P25. Size characterization of lipid-based self-emulsifying pharmaceutical excipients during lipolysis using Taylor dispersion analysis with fluorescence detection. J. Chamieh, H. Merdassi, J.-C. Rossi, V. Jannin, F. Demarne, H. Cottet, Int. J. Pharm., 2018, 537, 94–101.

P24. Limits in size of Taylor dispersion analysis: representation of the different hydrodynamic regimes and application to the size-characterization of cubosomes. J. Chamieh, L. Leclercq, M. Martin, S. Slaoui, H. Jensen, J. Østergaard, H. Cottet, Anal. Chem. 2017, 89, 13487–13493.

P23. Taylor dispersion analysis of polysaccharides using backscattering interferometry. P. Saetear, J. Chamieh, M. Kammer, T. J. Manuel, J. P. Biron, D. J. Bornhop, H. Cottet, Anal. Chem., 2017, 89, 6710–6718.

P22. Hydrodynamic size characterization of a self-emulsifying lipid pharmaceutical excipient by Taylor dispersion analysis with fluorescent detection. J. Chamieh, V. Jannin, F. Demarne, H. Cottet, Int. J. Pharm., 2016, 513, 262–269.

P21. Monitoring biopolymer degradation by Taylor dispersion analysis. J. Chamieh, J.-P. Biron, L; Cipelletti, H. Cottet, Biomacromolecules, 2015, 16, 3945–3951.

P20. Size-based characterization of nanoparticle mixtures by the inline coupling of Capillary Electrophoresis to Taylor dispersion analysis. F. Oukacine, A. Morel, I. Desvignes, H. Cottet J. Chromatogr. A. 2015, 1426, 220–225.

P19. Fast characterization of polyplexes by Taylor dispersion analysis. L. Leclercq, S. Reinhard, J. Chamieh, E. Wagner, H. Cottet, Macromolecules, 2015, 48, 7216–7221.

P18. Measuring arbitrary diffusion coefficient distributions of nano-objects by Taylor dispersion analysis. L. Cipelletti, J.-P. Biron, M. Martin, H. Cottet, Anal. Chem., 2015, 87, 8489–8496.

P17. Size characterization of commercial micelles and microemulsions by Taylor dispersion analysis. J. Chamieh, F. Davanier, V. Jannin, F. Demarne, H. Cottet, Int. J. Pharm., 2015, 492, 46–54.

P16. Physico-chemical characterization of polymeric micelles loaded with platinum derivatives by capillary electrophoresis and related methods. F. Oukacine, S. Bernard, I. Bobe, H. Cottet, J. Control. Release, 2014, 196, 139–145.

P15. Investigating the influence of phosphate ions on poly-L-lysine conformations by Taylor dispersion analysis. X. Jin, L. Leclercq, N. Sisavath, H. Cottet, Macromolecules, 2014, 47, 5320–5327.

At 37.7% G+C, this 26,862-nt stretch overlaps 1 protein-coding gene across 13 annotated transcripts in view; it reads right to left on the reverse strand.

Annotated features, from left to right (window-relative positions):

P14. Polydispersity analysis of Taylor dispersion data: the cumulant method. L. Cipelletti, J.-P. Biron, M. Martin, H. Cottet, Anal. Chem., 2014, 86, 6471–6478.

P13. On the optimization of operating conditions for Taylor dispersion analysis of Mixtures. H. Cottet, J. P. Biron, M. Martin, Analyst, 2014, 139, 3552–3562.

P12. Size and charge characterization of polymeric drug delivery systems by Taylor dispersion analysis and capillary electrophoresis. A. Ibrahim, R. Meyrueix, G. Pouliquen, Y. P. Chan, H. Cottet, Anal. Bioanal. Chem., 2013, 405(16), 5369–5379.

P11. Monitoring surface functionalization of dendrigraft poly-L-lysines via click chemistry by capillary electrophoresis and Taylor dispersion Analysis. T. Liu, F. Oukacine, H. Collet, A. Commeyras, L. Vial, H. Cottet. J. Chromatogr. A, 2013, 1273, 111–116.

P10. Comparison of single and double detection points Taylor dispersion analysis for monodisperse and polydisperse samples. J. Chamieh, H. Cottet, J. Chromatogr. A., 2012, 1241, 123–127.

P9.   Taylor dispersion analysis with two detection points on a commercial capillary electrophoresis apparatus. J. Chamieh, F. Oukacine, H. Cottet, J. Chromatogr. A., 2012, 1235, 174–177.

P8.   Fast characterization of polyelectrolyte complexes by the inline coupling of capillary electrophoresis to Taylor dispersion analysis. L. Leclercq, H. Cottet, Anal. Chem., 2012, 84, 1740–1743.

P7.   Hydrodynamic behavior of dendrigraft polylysines in water and dimethylformamide. N. Yevlampieva, A. Dobrodumov, O. Nazarova, O. Okatova, H. Cottet, Polymers, 2012, 4, 20–31.

P6.   Determination of individual diffusion coefficients in evolutive binary mixtures by Taylor dispersion analysis: application to the monitoring of polymer reaction. H. Cottet, J.-P. Biron, L. Cipelletti, R. Matmour, M. Martin. Anal. Chem. 2010, 82, 1793–1802.

P5.   Size-based characterization of an ionic polydiacetylene by Taylor dispersion analysis and capillary electrophoresis. J. Deschamps, S. G. Dutremez, B. Boury, H. Cottet, Macromolecules, 2009, 42, 2679–2685.

P4.   Non uniform surface charge distributions in capillary electrophoresis: theoretical and experimental approach based on Taylor dispersion. G. Danger, R. Pascal, H. Cottet. Electrophoresis, 2008, 29, 4226–4237.

P3.   Size-based characterization by the coupling of Capillary Electrophoresis to Taylor dispersion analysis. T. Le Saux, H. Cottet. Anal. Chem., 2008, 80, 1829–1832.

P2.   Taylor dispersion analysis of mixtures. H. Cottet, J.-P. Biron, M. Martin, Anal. Chem., 2007, 79, 9066–9073.

P1.   Determination of dendrigraft poly-L-lysine diffusion coefficients by Taylor dispersion analysis. H. Cottet, M. Martin, A. Papillaud, E. Souaid, H. Collet, A. Commeyras, Biomacromolecules, 2007, 8, 3235–3243.